Solubility enhancement of aggregation-prone heterologous proteins by fusion expression using stress-responsive Escherichia coli protein, RpoS
- Equal contributors
1 Department of Chemical and Biological Engineering, Korea University, Anam-Dong 5-1, Sungbuk-Ku, Seoul 136-713, South Korea
2 Department of Chemical Engineering, Sungkyunkwan University, Suwon, South Korea
BMC Biotechnology 2008, 8:15 doi:10.1186/1472-6750-8-15Published: 19 February 2008
The most efficient method for enhancing solubility of recombinant proteins appears to use the fusion expression partners. Although commercial fusion partners including maltose binding protein and glutathione-S-transferase have shown good performance in enhancing the solubility, they cannot be used for the proprietory production of commercially value-added proteins and likely cannot serve as universal helpers to solve all protein solubility and folding issues. Thus, novel fusion partners will continue to be developed through systematic investigations including proteome mining presented in this study.
We analyzed the Escherichia coli proteome response to the exogenous stress of guanidine hydrochloride using 2-dimensional gel electrophoresis and found that RpoS (RNA polymerase sigma factor) was significantly stress responsive. While under the stress condition the total number of soluble proteins decreased by about 7 %, but a 6-fold increase in the level of RpoS was observed, indicating that RpoS is a stress-induced protein. As an N-terminus fusion expression partner, RpoS increased significantly the solubility of many aggregation-prone heterologous proteins in E. coli cytoplasm, indicating that RpoS is a very effective solubility enhancer for the synthesis of many recombinant proteins. RpoS was also well suited for the production of a biologically active fusion mutant of Pseudomonas putida cutinase.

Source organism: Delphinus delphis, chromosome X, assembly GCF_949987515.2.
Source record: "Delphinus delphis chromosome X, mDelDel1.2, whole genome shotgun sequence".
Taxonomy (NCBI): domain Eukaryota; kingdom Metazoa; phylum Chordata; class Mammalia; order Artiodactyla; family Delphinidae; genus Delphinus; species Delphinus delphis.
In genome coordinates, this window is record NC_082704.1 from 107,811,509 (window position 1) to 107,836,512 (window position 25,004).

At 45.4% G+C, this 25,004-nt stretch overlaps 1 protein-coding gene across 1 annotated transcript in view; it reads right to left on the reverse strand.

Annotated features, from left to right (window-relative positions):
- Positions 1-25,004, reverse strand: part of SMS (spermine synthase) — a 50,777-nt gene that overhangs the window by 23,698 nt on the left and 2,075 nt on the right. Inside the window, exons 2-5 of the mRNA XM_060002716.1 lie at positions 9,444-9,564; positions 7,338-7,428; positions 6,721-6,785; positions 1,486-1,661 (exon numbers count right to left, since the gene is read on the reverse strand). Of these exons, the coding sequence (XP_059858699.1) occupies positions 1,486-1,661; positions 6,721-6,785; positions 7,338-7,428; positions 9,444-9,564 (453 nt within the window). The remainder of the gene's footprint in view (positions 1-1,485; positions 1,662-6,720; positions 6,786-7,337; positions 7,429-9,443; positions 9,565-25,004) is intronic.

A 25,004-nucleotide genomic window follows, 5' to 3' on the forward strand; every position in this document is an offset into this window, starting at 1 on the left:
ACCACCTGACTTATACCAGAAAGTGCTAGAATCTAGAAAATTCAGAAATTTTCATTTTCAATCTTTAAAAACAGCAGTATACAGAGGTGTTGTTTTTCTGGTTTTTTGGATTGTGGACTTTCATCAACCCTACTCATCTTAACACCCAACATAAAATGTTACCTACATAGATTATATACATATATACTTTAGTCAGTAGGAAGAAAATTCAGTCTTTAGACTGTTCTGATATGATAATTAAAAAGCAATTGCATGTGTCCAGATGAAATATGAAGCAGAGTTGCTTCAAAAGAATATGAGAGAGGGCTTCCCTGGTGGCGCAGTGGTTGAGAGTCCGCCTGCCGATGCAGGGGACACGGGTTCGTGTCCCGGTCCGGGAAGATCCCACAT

RpoS is highly effective as a strong solubility enhancer for aggregation-prone heterologous proteins when it is used as a fusion expression partner in an E. coli expression system. The results of these findings may, therefore, be useful in the production of other biologically active industrial enzymes, as successfully demonstrated by cutinase.